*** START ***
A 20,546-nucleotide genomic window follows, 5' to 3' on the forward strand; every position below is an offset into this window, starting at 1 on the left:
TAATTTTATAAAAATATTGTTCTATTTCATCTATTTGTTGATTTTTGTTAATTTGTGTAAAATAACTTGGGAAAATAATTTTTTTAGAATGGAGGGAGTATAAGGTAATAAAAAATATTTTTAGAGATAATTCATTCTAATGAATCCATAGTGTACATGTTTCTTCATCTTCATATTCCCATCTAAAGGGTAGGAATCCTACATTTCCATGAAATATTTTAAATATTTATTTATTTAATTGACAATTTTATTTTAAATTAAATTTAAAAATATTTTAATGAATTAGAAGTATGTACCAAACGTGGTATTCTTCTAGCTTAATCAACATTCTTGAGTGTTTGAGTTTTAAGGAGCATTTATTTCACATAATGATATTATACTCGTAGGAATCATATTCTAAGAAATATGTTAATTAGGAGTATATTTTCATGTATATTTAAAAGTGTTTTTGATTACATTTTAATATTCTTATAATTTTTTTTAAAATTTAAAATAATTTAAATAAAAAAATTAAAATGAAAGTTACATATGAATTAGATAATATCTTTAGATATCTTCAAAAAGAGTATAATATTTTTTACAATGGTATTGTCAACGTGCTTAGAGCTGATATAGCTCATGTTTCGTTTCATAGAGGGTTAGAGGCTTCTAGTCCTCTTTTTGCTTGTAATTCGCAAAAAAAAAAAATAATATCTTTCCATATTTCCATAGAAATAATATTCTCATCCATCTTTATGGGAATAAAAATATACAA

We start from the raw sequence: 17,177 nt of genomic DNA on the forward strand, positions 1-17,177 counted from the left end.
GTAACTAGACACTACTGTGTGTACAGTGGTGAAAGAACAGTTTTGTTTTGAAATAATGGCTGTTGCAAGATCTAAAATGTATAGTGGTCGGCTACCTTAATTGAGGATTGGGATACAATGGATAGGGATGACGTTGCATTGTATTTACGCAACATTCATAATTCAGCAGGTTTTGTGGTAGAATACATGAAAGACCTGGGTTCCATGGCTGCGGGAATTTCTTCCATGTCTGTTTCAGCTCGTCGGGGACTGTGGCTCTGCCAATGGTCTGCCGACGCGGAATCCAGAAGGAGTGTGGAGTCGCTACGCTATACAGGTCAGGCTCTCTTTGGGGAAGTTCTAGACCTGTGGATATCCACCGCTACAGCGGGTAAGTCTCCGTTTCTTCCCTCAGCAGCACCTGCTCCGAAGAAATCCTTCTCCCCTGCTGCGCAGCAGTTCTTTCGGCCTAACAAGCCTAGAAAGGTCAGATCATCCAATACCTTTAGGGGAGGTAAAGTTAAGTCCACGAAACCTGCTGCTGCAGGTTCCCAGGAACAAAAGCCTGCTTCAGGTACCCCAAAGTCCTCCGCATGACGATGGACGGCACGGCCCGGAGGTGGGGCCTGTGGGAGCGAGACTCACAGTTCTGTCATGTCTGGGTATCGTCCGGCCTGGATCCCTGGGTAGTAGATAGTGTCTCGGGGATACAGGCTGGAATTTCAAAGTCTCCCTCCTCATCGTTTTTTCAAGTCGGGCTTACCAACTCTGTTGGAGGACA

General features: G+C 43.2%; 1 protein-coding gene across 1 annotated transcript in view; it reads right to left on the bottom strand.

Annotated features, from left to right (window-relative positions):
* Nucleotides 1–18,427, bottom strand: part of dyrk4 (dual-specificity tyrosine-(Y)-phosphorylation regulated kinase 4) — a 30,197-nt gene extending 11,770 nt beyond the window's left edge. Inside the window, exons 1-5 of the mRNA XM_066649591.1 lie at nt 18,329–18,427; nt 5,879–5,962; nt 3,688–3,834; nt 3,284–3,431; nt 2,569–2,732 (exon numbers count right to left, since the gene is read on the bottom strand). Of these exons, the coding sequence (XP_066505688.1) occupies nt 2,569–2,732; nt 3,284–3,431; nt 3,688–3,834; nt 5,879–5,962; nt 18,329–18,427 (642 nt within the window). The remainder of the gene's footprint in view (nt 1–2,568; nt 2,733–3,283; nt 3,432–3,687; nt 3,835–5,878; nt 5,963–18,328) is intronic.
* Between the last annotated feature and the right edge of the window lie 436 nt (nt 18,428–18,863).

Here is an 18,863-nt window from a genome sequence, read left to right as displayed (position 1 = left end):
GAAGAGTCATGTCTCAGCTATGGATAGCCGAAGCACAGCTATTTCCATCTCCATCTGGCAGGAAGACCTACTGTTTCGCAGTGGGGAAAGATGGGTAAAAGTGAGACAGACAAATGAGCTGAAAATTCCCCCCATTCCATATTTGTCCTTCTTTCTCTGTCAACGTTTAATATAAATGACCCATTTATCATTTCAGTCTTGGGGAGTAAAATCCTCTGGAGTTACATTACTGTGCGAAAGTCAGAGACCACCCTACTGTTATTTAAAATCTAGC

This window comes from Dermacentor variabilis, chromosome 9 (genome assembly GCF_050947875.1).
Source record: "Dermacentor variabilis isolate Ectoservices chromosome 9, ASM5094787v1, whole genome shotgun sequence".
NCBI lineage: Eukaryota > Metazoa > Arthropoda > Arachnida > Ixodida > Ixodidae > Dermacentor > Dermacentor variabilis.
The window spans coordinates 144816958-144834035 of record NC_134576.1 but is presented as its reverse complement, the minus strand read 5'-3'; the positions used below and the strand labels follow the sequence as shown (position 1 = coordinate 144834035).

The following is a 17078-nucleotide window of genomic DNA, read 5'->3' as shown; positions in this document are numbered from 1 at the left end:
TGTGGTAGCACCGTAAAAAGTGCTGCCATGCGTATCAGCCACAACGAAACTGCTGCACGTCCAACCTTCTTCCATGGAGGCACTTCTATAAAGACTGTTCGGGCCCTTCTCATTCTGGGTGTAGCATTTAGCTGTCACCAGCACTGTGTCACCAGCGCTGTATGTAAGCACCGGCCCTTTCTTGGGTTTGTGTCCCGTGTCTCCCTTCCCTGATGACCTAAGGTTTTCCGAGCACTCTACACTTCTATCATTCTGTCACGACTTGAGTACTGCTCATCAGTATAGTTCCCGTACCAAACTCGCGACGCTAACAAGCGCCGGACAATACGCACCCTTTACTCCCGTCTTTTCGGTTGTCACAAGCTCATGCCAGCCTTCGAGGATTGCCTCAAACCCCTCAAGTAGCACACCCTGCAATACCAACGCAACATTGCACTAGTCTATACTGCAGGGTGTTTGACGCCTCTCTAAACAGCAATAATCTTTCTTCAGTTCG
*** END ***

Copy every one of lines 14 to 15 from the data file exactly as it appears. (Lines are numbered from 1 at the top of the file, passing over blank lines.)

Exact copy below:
The window spans coordinates 144816958-144834035 of record NC_134576.1 but is presented as its reverse complement, the minus strand read 5'-3'; the positions used below and the strand labels follow the sequence as shown (position 1 = coordinate 144834035).

The following is a 17078-nucleotide window of genomic DNA, read 5'->3' as shown; positions in this document are numbered from 1 at the left end: